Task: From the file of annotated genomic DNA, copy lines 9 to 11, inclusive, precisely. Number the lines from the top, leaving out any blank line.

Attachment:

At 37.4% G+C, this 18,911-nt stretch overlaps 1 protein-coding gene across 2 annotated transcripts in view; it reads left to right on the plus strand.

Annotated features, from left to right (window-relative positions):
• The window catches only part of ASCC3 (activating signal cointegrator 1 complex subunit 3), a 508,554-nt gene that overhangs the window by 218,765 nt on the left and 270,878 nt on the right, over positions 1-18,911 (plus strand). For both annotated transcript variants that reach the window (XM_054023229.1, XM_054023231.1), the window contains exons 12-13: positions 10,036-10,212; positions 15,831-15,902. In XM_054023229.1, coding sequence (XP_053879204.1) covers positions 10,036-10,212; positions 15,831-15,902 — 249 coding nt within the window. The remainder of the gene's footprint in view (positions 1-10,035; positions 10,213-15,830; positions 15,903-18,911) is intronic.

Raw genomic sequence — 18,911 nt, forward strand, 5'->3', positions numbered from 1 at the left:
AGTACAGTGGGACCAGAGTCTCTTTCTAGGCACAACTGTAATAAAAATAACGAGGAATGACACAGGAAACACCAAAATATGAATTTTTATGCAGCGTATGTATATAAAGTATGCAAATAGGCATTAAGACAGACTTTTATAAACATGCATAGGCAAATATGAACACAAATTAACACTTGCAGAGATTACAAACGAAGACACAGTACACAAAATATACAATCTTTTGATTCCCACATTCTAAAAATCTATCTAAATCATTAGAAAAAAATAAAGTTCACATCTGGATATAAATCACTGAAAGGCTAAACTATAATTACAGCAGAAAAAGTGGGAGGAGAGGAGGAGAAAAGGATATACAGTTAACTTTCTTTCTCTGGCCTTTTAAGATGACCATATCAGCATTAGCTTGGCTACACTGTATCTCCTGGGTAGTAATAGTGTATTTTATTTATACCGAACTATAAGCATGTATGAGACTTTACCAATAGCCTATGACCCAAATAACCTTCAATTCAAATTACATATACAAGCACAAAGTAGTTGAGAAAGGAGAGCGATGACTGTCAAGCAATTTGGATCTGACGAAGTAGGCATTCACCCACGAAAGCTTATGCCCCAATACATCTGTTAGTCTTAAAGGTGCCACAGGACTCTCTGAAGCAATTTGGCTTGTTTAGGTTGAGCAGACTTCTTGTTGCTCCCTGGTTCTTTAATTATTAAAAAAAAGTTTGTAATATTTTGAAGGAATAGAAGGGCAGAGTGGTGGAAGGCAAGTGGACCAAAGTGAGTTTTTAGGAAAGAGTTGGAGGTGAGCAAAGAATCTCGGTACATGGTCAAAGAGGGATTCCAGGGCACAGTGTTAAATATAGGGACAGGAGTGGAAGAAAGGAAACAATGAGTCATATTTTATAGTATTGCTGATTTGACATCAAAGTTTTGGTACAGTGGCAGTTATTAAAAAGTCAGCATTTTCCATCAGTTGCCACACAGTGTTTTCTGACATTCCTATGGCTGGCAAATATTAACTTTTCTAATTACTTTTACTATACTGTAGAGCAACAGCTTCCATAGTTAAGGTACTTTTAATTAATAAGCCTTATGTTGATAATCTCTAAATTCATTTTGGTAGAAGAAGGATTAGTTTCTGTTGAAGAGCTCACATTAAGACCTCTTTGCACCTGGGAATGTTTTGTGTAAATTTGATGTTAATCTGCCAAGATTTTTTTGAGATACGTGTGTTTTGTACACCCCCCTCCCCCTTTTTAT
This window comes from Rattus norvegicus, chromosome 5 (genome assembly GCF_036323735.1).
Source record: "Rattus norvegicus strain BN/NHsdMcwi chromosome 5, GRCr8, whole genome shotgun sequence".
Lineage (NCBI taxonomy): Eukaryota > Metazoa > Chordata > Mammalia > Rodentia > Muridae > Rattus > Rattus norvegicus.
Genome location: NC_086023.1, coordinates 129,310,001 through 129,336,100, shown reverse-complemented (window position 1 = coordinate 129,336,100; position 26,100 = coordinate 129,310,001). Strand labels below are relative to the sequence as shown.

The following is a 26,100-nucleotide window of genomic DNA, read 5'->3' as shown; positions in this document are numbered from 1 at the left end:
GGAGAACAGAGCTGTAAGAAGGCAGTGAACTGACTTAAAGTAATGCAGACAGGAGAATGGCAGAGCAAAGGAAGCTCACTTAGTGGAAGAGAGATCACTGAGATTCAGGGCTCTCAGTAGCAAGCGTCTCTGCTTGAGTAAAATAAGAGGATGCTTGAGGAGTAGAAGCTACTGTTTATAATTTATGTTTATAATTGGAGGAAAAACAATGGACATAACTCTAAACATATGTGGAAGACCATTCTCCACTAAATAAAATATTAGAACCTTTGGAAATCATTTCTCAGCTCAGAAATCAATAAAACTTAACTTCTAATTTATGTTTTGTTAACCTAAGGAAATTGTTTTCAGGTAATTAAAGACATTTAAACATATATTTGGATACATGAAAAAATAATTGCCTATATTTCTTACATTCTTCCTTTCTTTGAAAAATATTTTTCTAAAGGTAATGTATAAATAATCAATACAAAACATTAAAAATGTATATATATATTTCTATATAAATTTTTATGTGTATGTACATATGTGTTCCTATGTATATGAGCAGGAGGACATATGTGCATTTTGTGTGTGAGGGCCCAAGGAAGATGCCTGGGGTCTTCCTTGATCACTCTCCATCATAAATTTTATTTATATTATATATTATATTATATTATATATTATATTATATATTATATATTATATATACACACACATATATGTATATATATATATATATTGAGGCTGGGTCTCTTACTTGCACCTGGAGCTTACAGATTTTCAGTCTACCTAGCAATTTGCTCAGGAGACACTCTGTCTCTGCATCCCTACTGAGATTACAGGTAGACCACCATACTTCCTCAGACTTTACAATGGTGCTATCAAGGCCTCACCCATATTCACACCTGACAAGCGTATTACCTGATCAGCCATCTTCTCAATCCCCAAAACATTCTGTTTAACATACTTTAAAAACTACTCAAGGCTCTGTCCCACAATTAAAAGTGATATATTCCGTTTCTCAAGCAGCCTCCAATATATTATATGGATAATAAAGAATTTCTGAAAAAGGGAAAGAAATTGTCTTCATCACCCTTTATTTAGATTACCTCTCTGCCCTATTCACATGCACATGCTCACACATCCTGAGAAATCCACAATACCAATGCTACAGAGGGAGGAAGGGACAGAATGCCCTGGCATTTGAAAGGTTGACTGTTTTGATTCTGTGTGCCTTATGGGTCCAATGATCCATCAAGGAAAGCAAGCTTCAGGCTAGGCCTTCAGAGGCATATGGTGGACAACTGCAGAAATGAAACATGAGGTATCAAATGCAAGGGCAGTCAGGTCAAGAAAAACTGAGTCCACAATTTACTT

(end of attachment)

Genome location: NC_086023.1, coordinates 129,310,001 through 129,336,100, shown reverse-complemented (window position 1 = coordinate 129,336,100; position 26,100 = coordinate 129,310,001). Strand labels below are relative to the sequence as shown.

The following is a 26,100-nucleotide window of genomic DNA, read 5'->3' as shown; positions in this document are numbered from 1 at the left end:
GGAGAACAGAGCTGTAAGAAGGCAGTGAACTGACTTAAAGTAATGCAGACAGGAGAATGGCAGAGCAAAGGAAGCTCACTTAGTGGAAGAGAGATCACTGAGATTCAGGGCTCTCAGTAGCAAGCGTCTCTGCTTGAGTAAAATAAGAGGATGCTTGAGGAGTAGAAGCTACTGTTTATAATTTATGTTTATAATTGGAGGAAAAACAATGGACATAACTCTAAACATATGTGGAAGACCATTCTCCACTAAATAAAATATTAGAACCTTTGGAAATCATTTCTCAGCTCAGAAATCAATAAAACTTAACTTCTAATTTATGTTTTGTTAACCTAAGGAAATTGTTTTCAGGTAATTAAAGACATTTAAACATATATTTGGATACATGAAAAAATAATTGCCTATATTTCTTACATTCTTCCTTTCTTTGAAAAATATTTTTCTAAAGGTAATGTATAAATAATCAATACAAAACATTAAAAATGTATATATATATTTCTATATAAATTTTTATGTGTATGTACATATGTGTTCCTATGTATATGAGCAGGAGGACATATGTGCATTTTGTGTGTGAGGGCCCAAGGAAGATGCCTGGGGTCTTCCTTGATCACTCTCCATCATAAATTTTATTTATATTATATATTATATTATATTATATATTATATTATATATTATATATTATATATACACACACATATATGTATATATATATATATATTGAGGCTGGGTCTCTTACTTGCACCTGGAGCTTACAGATTTTCAGTCTACCTAGCAATTTGCTCAGGAGACACTCTGTCTCTGCATCCCTACTGAGATTACAGGTAGACCACCATACTTCCTCAGACTTTACAATGGTGCTATCAAGGCCTCACCCATATTCACACCTGACAAGCGTATTACCTGATCAGCCATCTTCTCAATCCCCAAAACATTCTGTTTAACATACTTTAAAAACTACTCAAGGCTCTGTCCCACAATTAAAAGTGATATATTCCGTTTCTCAAGCAGCCTCCAATATATTATATGGATAATAAAGAATTTCTGAAAAAGGGAAAGAAATTGTCTTCATCACCCTTTATTTAGATTACCTCTCTGCCCTATTCACATGCACATGCTCACACATCCTGAGAAATCCACAATACCAATGCTACAGAGGGAGGAAGGGACAGAATGCCCTGGCATTTGAAAGGTTGACTGTTTTGATTCTGTGTGCCTTATGGGTCCAATGATCCATCAAGGAAAGCAAGCTTCAGGCTAGGCCTTCAGAGGCATATGGTGGACAACTGCAGAAATGAAACATGAGGTATCAAATGCAAGGGCAGTCAGGTCAAGAAAAACTGAGTCCACAATTTACTT